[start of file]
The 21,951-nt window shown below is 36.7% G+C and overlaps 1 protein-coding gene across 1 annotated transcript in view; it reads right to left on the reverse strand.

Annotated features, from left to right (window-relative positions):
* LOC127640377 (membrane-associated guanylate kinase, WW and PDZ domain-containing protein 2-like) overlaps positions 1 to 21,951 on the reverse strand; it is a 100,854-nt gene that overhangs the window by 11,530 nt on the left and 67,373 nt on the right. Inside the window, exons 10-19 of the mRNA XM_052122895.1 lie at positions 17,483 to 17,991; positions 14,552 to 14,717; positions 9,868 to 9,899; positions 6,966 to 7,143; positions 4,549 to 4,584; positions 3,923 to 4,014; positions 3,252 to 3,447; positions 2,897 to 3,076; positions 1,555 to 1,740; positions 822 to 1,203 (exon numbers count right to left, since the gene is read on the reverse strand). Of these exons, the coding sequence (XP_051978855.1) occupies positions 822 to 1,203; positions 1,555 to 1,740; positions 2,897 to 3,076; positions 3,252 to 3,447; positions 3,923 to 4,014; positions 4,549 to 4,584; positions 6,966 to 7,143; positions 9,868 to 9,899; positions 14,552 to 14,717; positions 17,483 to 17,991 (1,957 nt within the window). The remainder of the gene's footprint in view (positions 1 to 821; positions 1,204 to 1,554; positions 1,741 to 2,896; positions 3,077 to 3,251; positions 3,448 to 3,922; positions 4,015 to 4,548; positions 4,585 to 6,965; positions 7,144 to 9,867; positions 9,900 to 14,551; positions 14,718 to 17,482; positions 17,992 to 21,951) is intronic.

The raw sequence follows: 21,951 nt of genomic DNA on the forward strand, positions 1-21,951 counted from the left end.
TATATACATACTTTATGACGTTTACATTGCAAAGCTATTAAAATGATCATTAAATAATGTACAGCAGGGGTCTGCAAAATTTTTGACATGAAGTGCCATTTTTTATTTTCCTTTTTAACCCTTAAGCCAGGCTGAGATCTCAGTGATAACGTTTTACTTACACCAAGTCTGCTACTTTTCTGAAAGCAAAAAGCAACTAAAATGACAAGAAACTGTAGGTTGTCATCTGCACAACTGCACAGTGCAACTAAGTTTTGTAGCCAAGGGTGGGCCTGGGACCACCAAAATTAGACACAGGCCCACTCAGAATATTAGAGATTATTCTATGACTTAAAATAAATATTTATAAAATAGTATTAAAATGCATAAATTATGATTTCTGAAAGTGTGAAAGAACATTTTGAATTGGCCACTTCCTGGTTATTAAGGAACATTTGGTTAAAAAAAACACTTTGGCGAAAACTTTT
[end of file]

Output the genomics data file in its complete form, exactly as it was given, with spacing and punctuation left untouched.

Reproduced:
The 21,951-nt window shown below is 36.7% G+C and overlaps 1 protein-coding gene across 1 annotated transcript in view; it reads right to left on the reverse strand.

Annotated features, from left to right (window-relative positions):
* LOC127640377 (membrane-associated guanylate kinase, WW and PDZ domain-containing protein 2-like) overlaps positions 1 to 21,951 on the reverse strand; it is a 100,854-nt gene that overhangs the window by 11,530 nt on the left and 67,373 nt on the right. Inside the window, exons 10-19 of the mRNA XM_052122895.1 lie at positions 17,483 to 17,991; positions 14,552 to 14,717; positions 9,868 to 9,899; positions 6,966 to 7,143; positions 4,549 to 4,584; positions 3,923 to 4,014; positions 3,252 to 3,447; positions 2,897 to 3,076; positions 1,555 to 1,740; positions 822 to 1,203 (exon numbers count right to left, since the gene is read on the reverse strand). Of these exons, the coding sequence (XP_051978855.1) occupies positions 822 to 1,203; positions 1,555 to 1,740; positions 2,897 to 3,076; positions 3,252 to 3,447; positions 3,923 to 4,014; positions 4,549 to 4,584; positions 6,966 to 7,143; positions 9,868 to 9,899; positions 14,552 to 14,717; positions 17,483 to 17,991 (1,957 nt within the window). The remainder of the gene's footprint in view (positions 1 to 821; positions 1,204 to 1,554; positions 1,741 to 2,896; positions 3,077 to 3,251; positions 3,448 to 3,922; positions 4,015 to 4,548; positions 4,585 to 6,965; positions 7,144 to 9,867; positions 9,900 to 14,551; positions 14,718 to 17,482; positions 17,992 to 21,951) is intronic.

The raw sequence follows: 21,951 nt of genomic DNA on the forward strand, positions 1-21,951 counted from the left end.
TATATACATACTTTATGACGTTTACATTGCAAAGCTATTAAAATGATCATTAAATAATGTACAGCAGGGGTCTGCAAAATTTTTGACATGAAGTGCCATTTTTTATTTTCCTTTTTAACCCTTAAGCCAGGCTGAGATCTCAGTGATAACGTTTTACTTACACCAAGTCTGCTACTTTTCTGAAAGCAAAAAGCAACTAAAATGACAAGAAACTGTAGGTTGTCATCTGCACAACTGCACAGTGCAACTAAGTTTTGTAGCCAAGGGTGGGCCTGGGACCACCAAAATTAGACACAGGCCCACTCAGAATATTAGAGATTATTCTATGACTTAAAATAAATATTTATAAAATAGTATTAAAATGCATAAATTATGATTTCTGAAAGTGTGAAAGAACATTTTGAATTGGCCACTTCCTGGTTATTAAGGAACATTTGGTTAAAAAAAACACTTTGGCGAAAACTTTT